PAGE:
Product Details

ISBN-13:
9780802125859
Publisher:
Grove/Atlantic, Inc.
Publication date:
12/13/2016
Pages:
480
Product dimensions:
5.50(w) x 8.20(h) x 1.40(d)

Read an Excerpt

In the corner of the veranda was a Zanzibar chest, carved with a skill modern Swahili carpenters have forgotten. The old camphor box bore a design of lotus, paisley, and pineapple, and was studded with rivets tarnished green in the salty air. When I opened the chest lid, cobwebs tore and something scuttled into a corner.

Inside one box file were my father's hand-written memoirs on which he had been working for years. I opened a second file and reached down to grasp the pages. The instant I touched them they began to crumble in my hands. Time, heat, and the drenching humidity had ravaged them. Mildew dusted the covers, giving off that scent of the forgotten.

I quickly realized I had stumbled on a secret that had been buried for half a century. Here were the diaries of the man named Peter Davey, my father's good friend. Ever since I was a boy, the story of Davey crept in and out of conversation at home in vague, half-finished sentences. The tale had always been there, yet my father never properly talked about it. Davey was a silence, a shadow that moved constantly out of the corner of one's eye. And now, as if it had been deliberately dropped into my lap, was the full and tragic rendition of Davey's life.

What People are Saying About This

Hossain Amini
A profoundly moving masterpiece. Whether he's writing about a searing love affair in the middle of a war-zone, or describing friendships made and lost in the confusion of the front-lines, Hartley's book is heartbreaking, achingly beautiful, and shockingly honest. Rarely has a writer bared their soul to such magnificent effect. This is much, much more than a book about war reporting. It is an extraordinary tapestry of friendships, love affairs, betrayals, and murders, that finally come together to give us an intimate and epic portrait of Africa in the 20th Century.
—(Hossain Amini, Academy Award Nominated Screenwriter of The Wings of the Dove)
Jim Harrison
Aidan Hartley's The Zanzibar Chest is a stunning piece of work. There is an amazing depth, breadth and grace of fine writing in this book. It will reside permanently in my memory. No one should dare say the word 'Africa' without reading it.
—(Jim Harrison, author of Off to the Side)
Bob Shacochis
Hieronymous Bosch reincarnated as a frontline correspondent invited to the midnight banquet of Africa's bloody horrors, that's who Aidan Hartley seems to be, an outrageously brave and anguished heart disgorging the never-inert legacies of colonialism.
—(Bob Shacochis, author of The Immaculate Invasion)
Aminatta Forna
A work of tremendous candour and vigour. Passionately articulated, The Zanzibar Chest offers a vision of Africa through the eyes of the war reporter that is unsettling, compelling and moving by turns. Reportage, history, family memoir and personal testimony intertwine in a work of passion and intensity to create a book that is impossible to forget.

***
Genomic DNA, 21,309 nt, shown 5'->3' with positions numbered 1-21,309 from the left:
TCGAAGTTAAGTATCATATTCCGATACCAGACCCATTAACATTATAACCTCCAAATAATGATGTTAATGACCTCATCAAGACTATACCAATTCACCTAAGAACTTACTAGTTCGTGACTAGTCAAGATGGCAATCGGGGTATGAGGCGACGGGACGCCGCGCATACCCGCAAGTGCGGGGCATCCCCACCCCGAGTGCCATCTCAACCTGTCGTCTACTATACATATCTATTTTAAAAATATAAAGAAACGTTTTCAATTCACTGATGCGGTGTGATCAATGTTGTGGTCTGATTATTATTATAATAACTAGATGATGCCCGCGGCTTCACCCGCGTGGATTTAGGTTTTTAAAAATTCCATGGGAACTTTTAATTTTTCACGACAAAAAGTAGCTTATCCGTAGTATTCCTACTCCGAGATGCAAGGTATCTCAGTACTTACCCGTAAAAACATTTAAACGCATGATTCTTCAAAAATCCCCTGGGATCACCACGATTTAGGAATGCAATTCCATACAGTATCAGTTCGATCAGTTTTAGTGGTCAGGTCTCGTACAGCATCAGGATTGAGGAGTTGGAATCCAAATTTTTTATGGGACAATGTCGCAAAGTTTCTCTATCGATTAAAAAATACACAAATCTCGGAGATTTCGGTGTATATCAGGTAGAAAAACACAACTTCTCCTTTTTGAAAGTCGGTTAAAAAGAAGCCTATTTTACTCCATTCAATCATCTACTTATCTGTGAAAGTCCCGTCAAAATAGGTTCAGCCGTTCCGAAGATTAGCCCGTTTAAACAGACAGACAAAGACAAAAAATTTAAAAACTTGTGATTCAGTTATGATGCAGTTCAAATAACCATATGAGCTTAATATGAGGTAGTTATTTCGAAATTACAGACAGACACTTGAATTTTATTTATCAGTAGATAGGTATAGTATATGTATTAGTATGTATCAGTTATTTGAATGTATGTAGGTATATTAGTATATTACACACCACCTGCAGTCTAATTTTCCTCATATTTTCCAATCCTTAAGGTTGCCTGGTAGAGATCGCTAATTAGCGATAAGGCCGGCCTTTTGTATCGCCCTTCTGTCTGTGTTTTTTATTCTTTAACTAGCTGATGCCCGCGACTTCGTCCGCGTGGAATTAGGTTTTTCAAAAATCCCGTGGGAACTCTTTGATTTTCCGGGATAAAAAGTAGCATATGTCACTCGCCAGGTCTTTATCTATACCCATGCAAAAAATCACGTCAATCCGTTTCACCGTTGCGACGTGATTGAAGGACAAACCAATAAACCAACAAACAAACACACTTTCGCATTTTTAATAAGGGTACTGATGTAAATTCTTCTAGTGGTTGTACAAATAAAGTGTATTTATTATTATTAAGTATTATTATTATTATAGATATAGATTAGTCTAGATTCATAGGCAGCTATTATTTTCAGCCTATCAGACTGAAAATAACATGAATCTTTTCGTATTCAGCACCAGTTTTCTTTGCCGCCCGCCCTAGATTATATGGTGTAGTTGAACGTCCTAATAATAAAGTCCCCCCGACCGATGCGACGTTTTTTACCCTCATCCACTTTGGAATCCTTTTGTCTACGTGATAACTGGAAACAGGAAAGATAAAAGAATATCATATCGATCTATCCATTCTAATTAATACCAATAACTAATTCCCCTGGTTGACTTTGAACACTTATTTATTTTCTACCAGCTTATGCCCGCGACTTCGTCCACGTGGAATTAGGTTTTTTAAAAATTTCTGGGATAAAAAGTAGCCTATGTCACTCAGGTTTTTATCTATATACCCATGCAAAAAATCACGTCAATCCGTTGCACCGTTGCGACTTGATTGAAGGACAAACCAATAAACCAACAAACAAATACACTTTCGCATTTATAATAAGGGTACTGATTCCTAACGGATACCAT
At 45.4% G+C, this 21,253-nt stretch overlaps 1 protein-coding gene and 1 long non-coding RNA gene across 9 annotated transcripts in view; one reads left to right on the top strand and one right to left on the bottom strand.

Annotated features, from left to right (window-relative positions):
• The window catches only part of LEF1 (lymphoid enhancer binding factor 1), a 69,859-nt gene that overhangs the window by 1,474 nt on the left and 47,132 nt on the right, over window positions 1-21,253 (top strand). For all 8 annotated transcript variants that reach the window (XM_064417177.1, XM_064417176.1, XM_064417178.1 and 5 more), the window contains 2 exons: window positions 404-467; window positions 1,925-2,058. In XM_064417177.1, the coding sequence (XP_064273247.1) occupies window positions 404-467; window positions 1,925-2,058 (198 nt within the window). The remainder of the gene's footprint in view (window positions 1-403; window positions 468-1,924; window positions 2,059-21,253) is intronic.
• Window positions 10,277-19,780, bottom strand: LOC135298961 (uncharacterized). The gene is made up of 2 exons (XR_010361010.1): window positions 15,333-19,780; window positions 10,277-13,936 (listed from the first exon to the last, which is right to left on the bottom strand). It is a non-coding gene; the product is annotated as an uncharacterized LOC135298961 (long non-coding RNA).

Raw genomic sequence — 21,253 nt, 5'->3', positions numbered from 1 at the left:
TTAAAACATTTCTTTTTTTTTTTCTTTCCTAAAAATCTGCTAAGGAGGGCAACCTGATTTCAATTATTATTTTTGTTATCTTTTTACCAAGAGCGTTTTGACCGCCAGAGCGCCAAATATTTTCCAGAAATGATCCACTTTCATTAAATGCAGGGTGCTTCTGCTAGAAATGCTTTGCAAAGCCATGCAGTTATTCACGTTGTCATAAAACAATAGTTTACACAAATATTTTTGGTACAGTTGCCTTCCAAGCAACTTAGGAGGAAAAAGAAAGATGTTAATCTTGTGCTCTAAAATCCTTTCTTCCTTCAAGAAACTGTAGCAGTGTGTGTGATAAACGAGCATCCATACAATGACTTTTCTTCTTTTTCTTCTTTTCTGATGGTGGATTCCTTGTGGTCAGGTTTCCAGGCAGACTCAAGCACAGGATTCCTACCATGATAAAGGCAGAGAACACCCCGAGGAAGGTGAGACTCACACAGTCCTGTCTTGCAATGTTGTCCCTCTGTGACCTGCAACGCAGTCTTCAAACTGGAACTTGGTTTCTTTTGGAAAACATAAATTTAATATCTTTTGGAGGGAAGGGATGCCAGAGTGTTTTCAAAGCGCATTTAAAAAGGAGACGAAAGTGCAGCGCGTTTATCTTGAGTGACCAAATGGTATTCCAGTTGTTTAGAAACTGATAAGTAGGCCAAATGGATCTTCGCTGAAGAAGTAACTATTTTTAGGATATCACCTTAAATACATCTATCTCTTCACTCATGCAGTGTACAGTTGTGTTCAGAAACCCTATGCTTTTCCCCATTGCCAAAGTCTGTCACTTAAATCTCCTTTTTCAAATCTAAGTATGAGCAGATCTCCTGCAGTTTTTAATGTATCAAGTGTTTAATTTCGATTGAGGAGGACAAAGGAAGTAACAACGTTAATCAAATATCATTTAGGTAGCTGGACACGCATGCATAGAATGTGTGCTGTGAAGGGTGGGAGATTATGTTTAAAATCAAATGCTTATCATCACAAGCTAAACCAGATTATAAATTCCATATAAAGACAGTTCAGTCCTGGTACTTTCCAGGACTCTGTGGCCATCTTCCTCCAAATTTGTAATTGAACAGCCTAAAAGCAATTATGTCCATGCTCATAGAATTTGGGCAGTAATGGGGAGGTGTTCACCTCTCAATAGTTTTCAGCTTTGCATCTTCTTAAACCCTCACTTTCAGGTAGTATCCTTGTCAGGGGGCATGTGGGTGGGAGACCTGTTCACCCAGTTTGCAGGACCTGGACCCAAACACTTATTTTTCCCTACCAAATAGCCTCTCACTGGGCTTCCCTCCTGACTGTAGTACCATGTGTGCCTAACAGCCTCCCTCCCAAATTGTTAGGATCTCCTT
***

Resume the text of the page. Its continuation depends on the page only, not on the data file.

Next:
—(Aminatta Forna, author of The Devil that Danced on the Water)
Rian Malan
This is an extraordinary and heartbreaking book, the finest account of a war correspondent's psychic wracking since Michael Herr's Dispatches, and the best white writing from Africa in many, many years.
—(Rian Malan, author of My Traitor's Heart)

Meet the Author

Aidan Hartley was born in 1965 and brought up in East Africa. He read English at Oxford and studied politics at London University. He joined Reuters as a foreign correspondent and worked in the Balkans, the Middle East, and Russia. He now writes a column for the Spectator (UK). He lives with his family in Kenya.

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The Zanzibar Chest: A Story of Life, Love, and Death in Foreign Lands 5 out of 5 based on 0 ratings. 2 reviews.
Guest More than 1 year ago
Without Aidan Hartley and the other journalists/photographers mentioned in this moving work, the plight of Africa may have been forever beyond our realm of comprehension. A fascinating combination of memoir and social commentary, particularly relating to the First World's selective interest in the Third World countries of Africa, this is a must read for anyone interested in journalism/political science.
Guest More than 1 year ago
If you are interested in the politics of near 'down and out' and near down and out countries where lawlessness and self-preservation is a constant in life, this book is for you. Very educational and eye-opening of how countries that speak of human-rights can and do affect those left behind by ignoring such countries as it is not 'good' media will leave you spell bound in disbelief. Very interesting reading.